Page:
It was our dear neighbors, John and Cleo Wester, Operation Feed  benefactors, that got me involved with the organization. Initially it was a  monthly contribution, but soon enough, each Thursday morning I’d be  helping out at the Despensa. 

Then the call came for volunteers to help restart cooking classes. “Why  not?” I asked myself, “It could be fun, and you’re fluent in Spanish - why not  share my cooking knowledge with the ladies in town and at the same time  learn from them?!” 

Although not a cook, I’ve a passion for cooking; having taken classes, and  watched endless hours of tv food shows; absorbing and learning new  techniques and recipes along the way. It helps having come from a long  line of excellent Cuban home cooks: my mother, aunts and a few uncles! 

Cooking classes are now held twice monthly, and feature an easy recipe  using items received in the participants’ weekly dispensary package. I really  enjoy preparing new recipes for them, and must consider the cost of the  ingredients and cooking method. You see, most households in town don’t  have ovens, presenting challenges in creating easy food prep for the  ladies.  

Slowly, through word-of-mouth, classes are gaining attention and  attendance. They’re fun, lively and informative. And, most important, the  Señoras of San Juan Cosalá learn to prepare basic items for their families  in tasty, new ways. The results have been gratifying and positive.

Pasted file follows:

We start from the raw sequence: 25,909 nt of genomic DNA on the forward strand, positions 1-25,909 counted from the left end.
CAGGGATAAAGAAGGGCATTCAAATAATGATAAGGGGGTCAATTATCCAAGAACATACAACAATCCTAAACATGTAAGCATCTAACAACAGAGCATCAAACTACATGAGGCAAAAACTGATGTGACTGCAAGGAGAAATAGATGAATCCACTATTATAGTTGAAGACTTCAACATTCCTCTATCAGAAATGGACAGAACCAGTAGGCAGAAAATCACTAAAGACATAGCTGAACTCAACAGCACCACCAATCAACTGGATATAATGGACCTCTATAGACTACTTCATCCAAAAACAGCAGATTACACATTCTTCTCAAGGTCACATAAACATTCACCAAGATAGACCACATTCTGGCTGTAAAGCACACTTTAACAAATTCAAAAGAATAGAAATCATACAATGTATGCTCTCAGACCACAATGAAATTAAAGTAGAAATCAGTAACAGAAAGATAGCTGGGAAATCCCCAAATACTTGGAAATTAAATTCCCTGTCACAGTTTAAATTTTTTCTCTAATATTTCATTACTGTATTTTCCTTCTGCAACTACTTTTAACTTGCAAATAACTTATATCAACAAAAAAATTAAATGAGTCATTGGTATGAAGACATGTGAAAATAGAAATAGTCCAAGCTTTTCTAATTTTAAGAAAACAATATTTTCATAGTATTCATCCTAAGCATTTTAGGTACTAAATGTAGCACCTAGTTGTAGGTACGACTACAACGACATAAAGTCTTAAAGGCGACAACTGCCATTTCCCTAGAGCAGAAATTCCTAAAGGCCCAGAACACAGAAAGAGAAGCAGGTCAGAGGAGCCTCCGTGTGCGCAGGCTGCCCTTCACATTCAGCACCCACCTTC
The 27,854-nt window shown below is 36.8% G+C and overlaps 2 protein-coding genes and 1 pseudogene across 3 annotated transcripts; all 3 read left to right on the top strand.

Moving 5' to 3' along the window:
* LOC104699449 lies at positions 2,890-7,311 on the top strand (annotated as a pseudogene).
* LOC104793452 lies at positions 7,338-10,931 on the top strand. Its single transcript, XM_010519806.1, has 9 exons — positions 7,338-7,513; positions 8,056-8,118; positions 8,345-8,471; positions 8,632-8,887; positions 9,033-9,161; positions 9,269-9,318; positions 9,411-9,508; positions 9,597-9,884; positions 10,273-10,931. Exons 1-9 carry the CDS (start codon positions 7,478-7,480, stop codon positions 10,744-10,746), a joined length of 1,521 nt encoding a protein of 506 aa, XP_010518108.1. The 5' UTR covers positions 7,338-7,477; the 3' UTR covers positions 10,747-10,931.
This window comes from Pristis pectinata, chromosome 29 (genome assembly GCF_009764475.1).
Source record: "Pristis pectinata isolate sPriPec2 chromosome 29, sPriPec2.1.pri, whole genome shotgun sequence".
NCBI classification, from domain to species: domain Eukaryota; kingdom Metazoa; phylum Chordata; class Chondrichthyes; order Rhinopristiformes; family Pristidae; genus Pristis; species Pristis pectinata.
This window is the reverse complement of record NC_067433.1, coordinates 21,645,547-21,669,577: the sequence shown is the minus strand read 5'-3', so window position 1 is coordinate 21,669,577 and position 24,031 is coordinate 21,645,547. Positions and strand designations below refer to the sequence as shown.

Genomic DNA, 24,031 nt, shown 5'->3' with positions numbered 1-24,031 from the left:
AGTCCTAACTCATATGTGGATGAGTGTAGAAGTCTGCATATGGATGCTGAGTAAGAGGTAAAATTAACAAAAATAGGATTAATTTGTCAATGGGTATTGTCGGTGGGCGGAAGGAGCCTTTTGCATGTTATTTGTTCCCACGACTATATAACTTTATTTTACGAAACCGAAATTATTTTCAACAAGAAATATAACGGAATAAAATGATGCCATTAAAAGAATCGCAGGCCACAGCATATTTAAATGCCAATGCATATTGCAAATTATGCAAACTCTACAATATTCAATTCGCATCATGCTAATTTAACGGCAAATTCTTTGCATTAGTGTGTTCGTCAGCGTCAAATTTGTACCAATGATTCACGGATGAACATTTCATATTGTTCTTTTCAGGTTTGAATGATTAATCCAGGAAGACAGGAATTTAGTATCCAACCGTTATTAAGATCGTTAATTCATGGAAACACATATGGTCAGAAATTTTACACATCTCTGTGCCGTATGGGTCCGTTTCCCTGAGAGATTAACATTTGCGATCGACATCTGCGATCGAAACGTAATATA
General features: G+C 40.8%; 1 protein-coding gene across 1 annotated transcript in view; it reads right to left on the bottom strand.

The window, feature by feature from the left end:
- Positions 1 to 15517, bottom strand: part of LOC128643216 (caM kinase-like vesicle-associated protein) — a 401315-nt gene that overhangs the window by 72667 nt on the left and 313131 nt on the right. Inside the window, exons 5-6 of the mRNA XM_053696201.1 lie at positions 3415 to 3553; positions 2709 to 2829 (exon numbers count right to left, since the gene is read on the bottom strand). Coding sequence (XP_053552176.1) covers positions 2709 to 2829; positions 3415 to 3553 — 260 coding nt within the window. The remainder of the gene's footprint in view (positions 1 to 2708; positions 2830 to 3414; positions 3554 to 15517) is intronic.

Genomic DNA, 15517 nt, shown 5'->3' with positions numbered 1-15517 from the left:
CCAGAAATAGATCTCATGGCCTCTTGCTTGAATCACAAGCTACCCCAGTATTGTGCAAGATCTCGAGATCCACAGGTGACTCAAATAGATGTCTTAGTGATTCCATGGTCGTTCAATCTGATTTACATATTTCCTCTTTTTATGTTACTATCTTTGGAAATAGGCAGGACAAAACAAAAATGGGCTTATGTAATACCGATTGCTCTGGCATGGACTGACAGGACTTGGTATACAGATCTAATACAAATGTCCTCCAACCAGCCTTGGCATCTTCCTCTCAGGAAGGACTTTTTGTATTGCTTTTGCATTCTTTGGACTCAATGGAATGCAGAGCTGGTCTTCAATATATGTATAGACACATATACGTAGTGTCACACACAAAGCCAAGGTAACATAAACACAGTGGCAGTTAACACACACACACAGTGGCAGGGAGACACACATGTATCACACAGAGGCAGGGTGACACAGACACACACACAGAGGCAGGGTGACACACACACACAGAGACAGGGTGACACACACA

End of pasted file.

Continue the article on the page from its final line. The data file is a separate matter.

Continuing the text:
So please consider contributing to the cooking fund. It would be wonderful  to be able to offer a drawing at the end of each class for much needed new  home cooking utensils. 

I look forward to continuing teaching because, putting it simply, they’re  teaching me!

 

A look at the past classes taught by Cheryl Kennedy 

Cheryl got rave reviews for her cooking classes.  She took on the task of designing recipes that used the despensa items, such as soy and oats, in new and tasty ways.  The extra ingredients needed for each recipe, such as chia seeds, could be easily and cheaply found right in San Juan Cosalá. The participants looked forward to each class and were able to make the dishes at home over the fire in one pot.  Cheryl was careful to recognize that the families do not have ovens and fancy equipment, so she orchestrated each lesson to be a one pot or one bowl recipe with little fuss but great taste.  How about Soy Sloppy Joes or overnight oatmeal or no bake peanut butter oatmeal cookies?  From the homes of Operation Feed families, the answer has been a resounding “YES!”